DENVER – The American Civil Liberties Union of Colorado filed a class action lawsuit this morning challenging an anti-panhandling ordinance that is being widely enforced by the City of Fort Collins in violation of the free speech rights of people who are impoverished and homeless, as well as street performers and non-profit canvassers.

According to the ACLU complaint, Fort Collins police have issued “dozens and dozens” of citations, vigorously enforcing an unconstitutional law that criminalizes peaceful, non-threatening speech and expression, including silent requests for charity from solicitors who simply display a sign asking for help.

“The ACLU does not object to a narrowly and carefully tailored ordinance that targets truly threatening, coercive or menacing behavior that actually interferes with the rights of others, but Fort Collins has gone too far,” said ACLU Legal Director Mark Silverstein. “The Fort Collins law and its enforcement have unjustifiably turned polite and harmless pleas for help into a crime.”

The challenged ordinance makes it illegal to solicit charity in any of 11 locations or circumstances, including from people over the age of 60 and people with disabilities, whom the ordinance defines as “at risk.”  The ordinance prohibits solicitation in the evening or within 100 feet of a bus stop or other locations.  According to the ACLU complaint, a review of citations reveals that police are not only broadly applying those parameters, but are also in many cases enforcing the law as if it were a complete ban on any panhandling anywhere in the city.

"The First Amendment applies to everyone, regardless of social status or economic circumstances,” said ACLU cooperating attorney Hugh Gottschalk of Wheeler Trigg O’Donnell LLP.  “It is clear that Fort Collins police and city officials are violating the First Amendment and engaging in a broad campaign to stop people who are impoverished and homeless from asking for charity on the sidewalks, streets, and other public places in the city.”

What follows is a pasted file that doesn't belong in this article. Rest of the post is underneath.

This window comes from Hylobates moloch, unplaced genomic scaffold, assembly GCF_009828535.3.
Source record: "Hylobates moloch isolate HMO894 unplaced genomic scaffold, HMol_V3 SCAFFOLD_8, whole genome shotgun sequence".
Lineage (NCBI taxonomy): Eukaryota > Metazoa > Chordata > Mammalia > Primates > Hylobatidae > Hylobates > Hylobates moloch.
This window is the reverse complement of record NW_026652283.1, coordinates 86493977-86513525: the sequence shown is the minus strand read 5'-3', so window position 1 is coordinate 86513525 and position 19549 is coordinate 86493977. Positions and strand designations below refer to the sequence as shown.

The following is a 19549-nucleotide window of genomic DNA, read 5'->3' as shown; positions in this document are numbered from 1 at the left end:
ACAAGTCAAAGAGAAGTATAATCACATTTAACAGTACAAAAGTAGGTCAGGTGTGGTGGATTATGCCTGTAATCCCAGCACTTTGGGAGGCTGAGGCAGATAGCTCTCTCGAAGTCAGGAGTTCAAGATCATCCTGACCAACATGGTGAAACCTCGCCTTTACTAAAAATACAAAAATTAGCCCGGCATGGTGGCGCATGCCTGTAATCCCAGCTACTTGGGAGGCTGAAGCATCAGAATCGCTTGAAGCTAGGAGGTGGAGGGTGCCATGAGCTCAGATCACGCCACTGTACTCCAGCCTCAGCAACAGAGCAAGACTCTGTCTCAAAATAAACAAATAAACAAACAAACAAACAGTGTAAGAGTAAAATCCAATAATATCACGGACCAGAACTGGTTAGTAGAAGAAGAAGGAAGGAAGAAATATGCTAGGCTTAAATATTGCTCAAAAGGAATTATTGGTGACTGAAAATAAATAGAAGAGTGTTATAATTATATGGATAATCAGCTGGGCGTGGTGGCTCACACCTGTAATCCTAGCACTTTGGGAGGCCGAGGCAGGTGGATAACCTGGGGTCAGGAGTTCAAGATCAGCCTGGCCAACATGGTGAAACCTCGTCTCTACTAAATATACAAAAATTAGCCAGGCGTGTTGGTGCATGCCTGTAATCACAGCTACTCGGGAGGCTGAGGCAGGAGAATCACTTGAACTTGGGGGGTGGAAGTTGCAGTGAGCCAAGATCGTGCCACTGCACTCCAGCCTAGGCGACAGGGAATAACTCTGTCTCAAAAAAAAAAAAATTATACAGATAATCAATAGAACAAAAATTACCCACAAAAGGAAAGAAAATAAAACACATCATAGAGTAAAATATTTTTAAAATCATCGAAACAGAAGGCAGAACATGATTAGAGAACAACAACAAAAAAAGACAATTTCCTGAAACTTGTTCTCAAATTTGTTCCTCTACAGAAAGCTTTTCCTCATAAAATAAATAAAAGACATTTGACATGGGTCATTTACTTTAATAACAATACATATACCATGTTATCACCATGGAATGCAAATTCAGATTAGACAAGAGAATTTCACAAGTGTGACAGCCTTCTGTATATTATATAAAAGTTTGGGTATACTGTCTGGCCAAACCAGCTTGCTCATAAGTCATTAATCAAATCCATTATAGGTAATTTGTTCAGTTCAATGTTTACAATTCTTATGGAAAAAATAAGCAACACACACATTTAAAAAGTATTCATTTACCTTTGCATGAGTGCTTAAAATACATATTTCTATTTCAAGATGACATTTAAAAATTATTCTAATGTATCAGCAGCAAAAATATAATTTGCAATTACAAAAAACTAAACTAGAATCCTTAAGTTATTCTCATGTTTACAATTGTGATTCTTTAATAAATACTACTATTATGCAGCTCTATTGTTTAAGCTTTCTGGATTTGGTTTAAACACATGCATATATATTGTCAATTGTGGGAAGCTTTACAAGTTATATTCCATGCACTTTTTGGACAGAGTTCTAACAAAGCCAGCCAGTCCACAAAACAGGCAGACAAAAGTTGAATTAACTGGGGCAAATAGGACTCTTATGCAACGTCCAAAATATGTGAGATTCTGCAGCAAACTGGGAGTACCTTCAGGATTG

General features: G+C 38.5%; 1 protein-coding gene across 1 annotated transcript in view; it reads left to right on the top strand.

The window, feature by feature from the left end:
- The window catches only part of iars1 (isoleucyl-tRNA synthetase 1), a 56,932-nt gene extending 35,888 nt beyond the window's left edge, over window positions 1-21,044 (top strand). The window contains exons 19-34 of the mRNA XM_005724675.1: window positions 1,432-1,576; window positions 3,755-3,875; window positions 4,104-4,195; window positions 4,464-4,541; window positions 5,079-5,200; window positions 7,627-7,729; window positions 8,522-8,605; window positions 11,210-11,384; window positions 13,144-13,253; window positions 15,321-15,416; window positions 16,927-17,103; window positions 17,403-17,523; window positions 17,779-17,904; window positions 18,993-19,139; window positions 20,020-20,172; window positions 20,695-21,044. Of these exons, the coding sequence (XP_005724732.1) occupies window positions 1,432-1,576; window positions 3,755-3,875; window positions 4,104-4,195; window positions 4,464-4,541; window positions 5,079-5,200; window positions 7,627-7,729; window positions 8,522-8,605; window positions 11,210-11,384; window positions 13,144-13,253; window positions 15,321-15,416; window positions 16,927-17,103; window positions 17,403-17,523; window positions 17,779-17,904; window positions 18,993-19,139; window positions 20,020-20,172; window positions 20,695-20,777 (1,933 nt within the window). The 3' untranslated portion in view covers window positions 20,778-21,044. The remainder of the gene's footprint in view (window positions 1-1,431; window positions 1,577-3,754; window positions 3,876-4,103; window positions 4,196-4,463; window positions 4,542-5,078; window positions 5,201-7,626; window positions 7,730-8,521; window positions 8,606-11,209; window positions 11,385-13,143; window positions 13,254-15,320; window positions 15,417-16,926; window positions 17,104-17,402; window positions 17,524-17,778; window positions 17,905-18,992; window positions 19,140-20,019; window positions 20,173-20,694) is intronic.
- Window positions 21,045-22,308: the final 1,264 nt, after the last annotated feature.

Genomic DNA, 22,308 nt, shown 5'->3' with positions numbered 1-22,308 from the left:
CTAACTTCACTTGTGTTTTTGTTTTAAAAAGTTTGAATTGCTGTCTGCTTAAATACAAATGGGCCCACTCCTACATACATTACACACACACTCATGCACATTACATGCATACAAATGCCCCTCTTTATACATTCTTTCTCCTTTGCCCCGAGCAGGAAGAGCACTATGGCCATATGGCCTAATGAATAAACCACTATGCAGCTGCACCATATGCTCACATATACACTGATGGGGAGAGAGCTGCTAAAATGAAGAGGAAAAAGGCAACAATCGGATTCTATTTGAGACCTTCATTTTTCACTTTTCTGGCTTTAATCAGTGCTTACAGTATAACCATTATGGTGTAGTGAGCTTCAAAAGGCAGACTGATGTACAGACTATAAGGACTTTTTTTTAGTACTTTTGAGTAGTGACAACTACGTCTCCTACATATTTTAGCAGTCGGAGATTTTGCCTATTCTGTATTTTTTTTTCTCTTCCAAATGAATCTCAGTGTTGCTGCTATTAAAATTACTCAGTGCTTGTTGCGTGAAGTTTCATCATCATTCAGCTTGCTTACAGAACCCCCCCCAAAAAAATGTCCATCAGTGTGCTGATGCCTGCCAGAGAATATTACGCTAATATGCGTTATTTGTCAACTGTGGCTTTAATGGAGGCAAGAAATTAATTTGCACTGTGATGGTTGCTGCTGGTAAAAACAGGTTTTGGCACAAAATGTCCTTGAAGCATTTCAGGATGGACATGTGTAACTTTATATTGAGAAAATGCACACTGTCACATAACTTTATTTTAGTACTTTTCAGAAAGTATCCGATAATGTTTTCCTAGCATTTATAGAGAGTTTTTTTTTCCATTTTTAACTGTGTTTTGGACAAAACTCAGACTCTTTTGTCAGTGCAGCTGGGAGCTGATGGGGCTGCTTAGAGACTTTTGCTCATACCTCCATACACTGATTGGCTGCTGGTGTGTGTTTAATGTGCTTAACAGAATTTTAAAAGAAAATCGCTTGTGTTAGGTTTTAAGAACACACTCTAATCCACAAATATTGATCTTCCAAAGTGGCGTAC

The ACLU’s clients include four named individuals who are homeless and representative of a class of people who want to engage in peaceful requests for charity that Fort Collins currently forbids.

The suit was also brought on behalf of Greenpeace, Inc., a non-profit organization whose street canvassers were recently warned by police that the ordinance prohibits their requests for contributions to the organization.

Nancy York, a 76-year-old resident of Fort Collins, is also a named plaintiff.  York objects to being classified as “at risk” simply because she is over 60 years of age.  She asserts that she is fully capable of deciding for herself whether or not to make a charitable donation to a person or a charity.

The ACLU of Colorado has a long history of opposing laws that target the homeless and limit speech protected by the First Amendment, including a successful challenge in late 2012 of a sweeping ordinance that designated 12 blocks of Colorado Springs as a “no-solicitation” zone.  The ordinance was repealed after a federal judge’s preliminary ruling found that it was “likely unconstitutional.”

Today’s lawsuit, filed in federal district court in Denver, requests a temporary restraining order and a preliminary injunction to stop enforcement of the ordinance.


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